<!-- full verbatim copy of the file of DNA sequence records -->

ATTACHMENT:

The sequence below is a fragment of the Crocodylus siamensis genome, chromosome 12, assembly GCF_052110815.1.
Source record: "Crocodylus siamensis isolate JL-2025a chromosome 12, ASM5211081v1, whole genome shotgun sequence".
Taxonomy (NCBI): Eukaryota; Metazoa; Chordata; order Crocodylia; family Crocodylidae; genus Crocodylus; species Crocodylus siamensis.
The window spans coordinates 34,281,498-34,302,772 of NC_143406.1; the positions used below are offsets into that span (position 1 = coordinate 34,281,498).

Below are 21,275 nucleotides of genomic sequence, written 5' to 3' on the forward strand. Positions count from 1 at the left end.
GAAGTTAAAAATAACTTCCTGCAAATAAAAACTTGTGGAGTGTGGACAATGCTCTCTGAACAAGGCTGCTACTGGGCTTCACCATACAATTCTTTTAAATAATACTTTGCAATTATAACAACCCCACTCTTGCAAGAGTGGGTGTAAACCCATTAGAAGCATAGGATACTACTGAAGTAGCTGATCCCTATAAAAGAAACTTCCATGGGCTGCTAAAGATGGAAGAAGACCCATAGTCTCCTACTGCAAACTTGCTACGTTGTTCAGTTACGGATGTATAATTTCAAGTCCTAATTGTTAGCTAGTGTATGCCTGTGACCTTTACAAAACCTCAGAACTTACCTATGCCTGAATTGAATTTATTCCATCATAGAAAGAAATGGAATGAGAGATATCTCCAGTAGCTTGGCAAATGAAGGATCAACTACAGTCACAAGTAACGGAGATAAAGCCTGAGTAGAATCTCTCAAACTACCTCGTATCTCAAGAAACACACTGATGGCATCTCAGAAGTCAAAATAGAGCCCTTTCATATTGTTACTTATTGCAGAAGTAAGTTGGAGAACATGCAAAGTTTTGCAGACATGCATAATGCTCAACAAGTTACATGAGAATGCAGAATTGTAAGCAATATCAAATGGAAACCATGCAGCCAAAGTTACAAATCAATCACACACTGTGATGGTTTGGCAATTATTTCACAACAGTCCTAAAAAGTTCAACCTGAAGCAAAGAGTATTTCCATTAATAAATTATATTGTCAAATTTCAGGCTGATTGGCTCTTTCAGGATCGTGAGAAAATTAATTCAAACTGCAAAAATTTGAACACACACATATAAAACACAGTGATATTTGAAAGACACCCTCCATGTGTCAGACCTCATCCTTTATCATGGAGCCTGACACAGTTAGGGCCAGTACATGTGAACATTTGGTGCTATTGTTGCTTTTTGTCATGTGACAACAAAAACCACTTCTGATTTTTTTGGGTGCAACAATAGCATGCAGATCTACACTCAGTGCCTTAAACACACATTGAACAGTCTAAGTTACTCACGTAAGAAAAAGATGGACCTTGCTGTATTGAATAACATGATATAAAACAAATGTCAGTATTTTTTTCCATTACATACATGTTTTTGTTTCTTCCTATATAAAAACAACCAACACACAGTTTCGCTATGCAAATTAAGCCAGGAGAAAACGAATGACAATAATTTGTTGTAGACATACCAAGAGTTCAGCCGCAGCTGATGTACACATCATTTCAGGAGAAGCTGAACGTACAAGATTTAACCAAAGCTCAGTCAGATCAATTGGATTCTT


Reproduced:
The sequence below is a fragment of the Crocodylus siamensis genome, chromosome 12, assembly GCF_052110815.1.
Source record: "Crocodylus siamensis isolate JL-2025a chromosome 12, ASM5211081v1, whole genome shotgun sequence".
Taxonomy (NCBI): Eukaryota; Metazoa; Chordata; order Crocodylia; family Crocodylidae; genus Crocodylus; species Crocodylus siamensis.
The window spans coordinates 34,281,498-34,302,772 of NC_143406.1; the positions used below are offsets into that span (position 1 = coordinate 34,281,498).

Below are 21,275 nucleotides of genomic sequence, written 5' to 3' on the forward strand. Positions count from 1 at the left end.
GAAGTTAAAAATAACTTCCTGCAAATAAAAACTTGTGGAGTGTGGACAATGCTCTCTGAACAAGGCTGCTACTGGGCTTCACCATACAATTCTTTTAAATAATACTTTGCAATTATAACAACCCCACTCTTGCAAGAGTGGGTGTAAACCCATTAGAAGCATAGGATACTACTGAAGTAGCTGATCCCTATAAAAGAAACTTCCATGGGCTGCTAAAGATGGAAGAAGACCCATAGTCTCCTACTGCAAACTTGCTACGTTGTTCAGTTACGGATGTATAATTTCAAGTCCTAATTGTTAGCTAGTGTATGCCTGTGACCTTTACAAAACCTCAGAACTTACCTATGCCTGAATTGAATTTATTCCATCATAGAAAGAAATGGAATGAGAGATATCTCCAGTAGCTTGGCAAATGAAGGATCAACTACAGTCACAAGTAACGGAGATAAAGCCTGAGTAGAATCTCTCAAACTACCTCGTATCTCAAGAAACACACTGATGGCATCTCAGAAGTCAAAATAGAGCCCTTTCATATTGTTACTTATTGCAGAAGTAAGTTGGAGAACATGCAAAGTTTTGCAGACATGCATAATGCTCAACAAGTTACATGAGAATGCAGAATTGTAAGCAATATCAAATGGAAACCATGCAGCCAAAGTTACAAATCAATCACACACTGTGATGGTTTGGCAATTATTTCACAACAGTCCTAAAAAGTTCAACCTGAAGCAAAGAGTATTTCCATTAATAAATTATATTGTCAAATTTCAGGCTGATTGGCTCTTTCAGGATCGTGAGAAAATTAATTCAAACTGCAAAAATTTGAACACACACATATAAAACACAGTGATATTTGAAAGACACCCTCCATGTGTCAGACCTCATCCTTTATCATGGAGCCTGACACAGTTAGGGCCAGTACATGTGAACATTTGGTGCTATTGTTGCTTTTTGTCATGTGACAACAAAAACCACTTCTGATTTTTTTGGGTGCAACAATAGCATGCAGATCTACACTCAGTGCCTTAAACACACATTGAACAGTCTAAGTTACTCACGTAAGAAAAAGATGGACCTTGCTGTATTGAATAACATGATATAAAACAAATGTCAGTATTTTTTTCCATTACATACATGTTTTTGTTTCTTCCTATATAAAAACAACCAACACACAGTTTCGCTATGCAAATTAAGCCAGGAGAAAACGAATGACAATAATTTGTTGTAGACATACCAAGAGTTCAGCCGCAGCTGATGTACACATCATTTCAGGAGAAGCTGAACGTACAAGATTTAACCAAAGCTCAGTCAGATCAATTGGATTCTT